I respectfully disagree. I was using the instructional element as a way to qualify the point but if there's a hard stand to be made on it I believe that there really is no acceptable time that a fly should touch any part of you or your clothing, period.

Having a maneuverable craft below you only increases the options as others with boats have pointed out. I've run boats a lot until just recently when I sold my last one, and in very hairy conditions particularly the north pacific coast for feeder salmon. Those rips would make anything south of the maritimes look mild, in fact they are on lattitude with the maritimes. Setting up is an option that a boat offers that the shore does not.

Change of direction is made with intermediate false casts when overhead or by angular positioning of the line on the water or in the air (e.g. snake roll, Spey casts) and never require a collision. Spey casts do it in one movement with no risk. Hence investigating some of these options is very much an option as is moving the boat.

I do agree completely that eye protection is smart, believe me. I will post some pics of eye injuries one of these days, if you all can stomach them (my brother is an eye surgeon who has dealt with many eye injuries from fishing).

I also agree that in the heat of the moment we do silly things. However I can't accept that these are correct and acceptable, they are in fact IMHO dumb and dangerous and it does well to refine safe tactics in your pursuit of the "Art of Casting".

.02

Smcdermott
08-16-2006, 09:55 AM
Juro,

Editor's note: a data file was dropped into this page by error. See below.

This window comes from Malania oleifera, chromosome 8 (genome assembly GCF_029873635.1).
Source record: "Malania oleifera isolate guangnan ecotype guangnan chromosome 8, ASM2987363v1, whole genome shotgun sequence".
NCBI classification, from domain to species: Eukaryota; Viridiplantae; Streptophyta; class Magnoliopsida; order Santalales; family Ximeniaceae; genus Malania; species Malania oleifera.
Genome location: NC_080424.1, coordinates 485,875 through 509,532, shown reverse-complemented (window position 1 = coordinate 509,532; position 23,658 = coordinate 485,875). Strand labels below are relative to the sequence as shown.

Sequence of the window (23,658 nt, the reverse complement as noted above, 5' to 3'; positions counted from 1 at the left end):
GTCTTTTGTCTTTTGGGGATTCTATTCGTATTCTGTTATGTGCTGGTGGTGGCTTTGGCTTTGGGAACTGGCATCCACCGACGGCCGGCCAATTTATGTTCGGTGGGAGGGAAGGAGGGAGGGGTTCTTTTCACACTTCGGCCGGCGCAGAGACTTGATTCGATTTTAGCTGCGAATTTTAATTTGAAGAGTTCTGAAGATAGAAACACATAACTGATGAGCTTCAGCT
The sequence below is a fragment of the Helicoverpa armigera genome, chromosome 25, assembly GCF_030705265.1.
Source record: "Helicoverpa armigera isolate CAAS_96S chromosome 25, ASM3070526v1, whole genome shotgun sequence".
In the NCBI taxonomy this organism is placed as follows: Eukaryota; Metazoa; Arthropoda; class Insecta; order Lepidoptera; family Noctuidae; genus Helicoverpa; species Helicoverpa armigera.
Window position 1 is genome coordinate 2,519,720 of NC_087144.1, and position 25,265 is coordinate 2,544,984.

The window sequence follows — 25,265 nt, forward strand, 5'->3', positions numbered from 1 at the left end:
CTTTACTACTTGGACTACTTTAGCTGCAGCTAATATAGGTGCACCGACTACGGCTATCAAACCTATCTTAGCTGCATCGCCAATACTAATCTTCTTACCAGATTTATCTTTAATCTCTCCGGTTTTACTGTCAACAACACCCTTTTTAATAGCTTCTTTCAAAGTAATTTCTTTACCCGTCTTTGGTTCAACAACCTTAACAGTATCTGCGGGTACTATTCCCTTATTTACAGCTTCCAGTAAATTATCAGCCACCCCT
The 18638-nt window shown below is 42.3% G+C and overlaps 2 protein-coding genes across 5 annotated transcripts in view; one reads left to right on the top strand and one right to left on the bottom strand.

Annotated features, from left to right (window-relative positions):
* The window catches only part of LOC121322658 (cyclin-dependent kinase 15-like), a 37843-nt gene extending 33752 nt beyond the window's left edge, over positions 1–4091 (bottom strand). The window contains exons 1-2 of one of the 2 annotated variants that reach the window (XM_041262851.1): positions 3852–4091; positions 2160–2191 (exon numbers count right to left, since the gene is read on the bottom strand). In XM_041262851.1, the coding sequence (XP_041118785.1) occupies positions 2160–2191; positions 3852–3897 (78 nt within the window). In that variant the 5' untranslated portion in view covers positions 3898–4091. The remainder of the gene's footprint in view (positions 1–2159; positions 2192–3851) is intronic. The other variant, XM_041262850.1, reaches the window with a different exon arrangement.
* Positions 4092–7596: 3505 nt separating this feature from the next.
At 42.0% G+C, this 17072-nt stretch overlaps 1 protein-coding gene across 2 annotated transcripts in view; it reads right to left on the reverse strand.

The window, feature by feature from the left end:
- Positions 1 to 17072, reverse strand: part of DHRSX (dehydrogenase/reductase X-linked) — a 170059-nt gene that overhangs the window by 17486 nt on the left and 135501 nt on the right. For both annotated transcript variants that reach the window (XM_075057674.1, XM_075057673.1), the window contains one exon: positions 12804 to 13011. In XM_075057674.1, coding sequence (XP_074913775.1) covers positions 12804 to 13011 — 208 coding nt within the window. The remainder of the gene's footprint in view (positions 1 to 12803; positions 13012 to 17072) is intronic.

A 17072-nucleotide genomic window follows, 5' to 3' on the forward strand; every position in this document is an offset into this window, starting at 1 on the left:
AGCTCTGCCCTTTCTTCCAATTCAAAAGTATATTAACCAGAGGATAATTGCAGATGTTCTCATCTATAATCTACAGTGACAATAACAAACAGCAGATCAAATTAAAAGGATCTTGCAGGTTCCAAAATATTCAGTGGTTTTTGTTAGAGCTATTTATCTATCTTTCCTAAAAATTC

Yes you can position a boat to fish a rip or even schools of blitzing bass or blues. They stay up long enough to do so. But I have to disagree that these are always valid options when fishing for speedsters which is what I was eluding to. A school of skipjack crashing the surface at 40mph and staying up for 4 or 5 seconds gives you very limited options to get the fly in the mix. Couple that with the fact that you may only get a few shots all day due to boat pressure or just lack of fish and you are going to take a risk to get the fly there. Now of course you will do everything you can to not hit yourself but even the best casters will have mishaps. A very likely scenario is just miscommunication as the angler is expecting the wheelman to turn one way and he goes the other. Unlike from shore being able to cast using either hand is really no help as the console and helmsman are on the other side and you should not cast over them. In this instance, IMO, the best option is a series of water hauls and some chuck and duck. Would I argue this is textbook casting or the correct way to do it. Probably not. But I will say you do what you need to do get tight and I don't care if the cast has a name or not.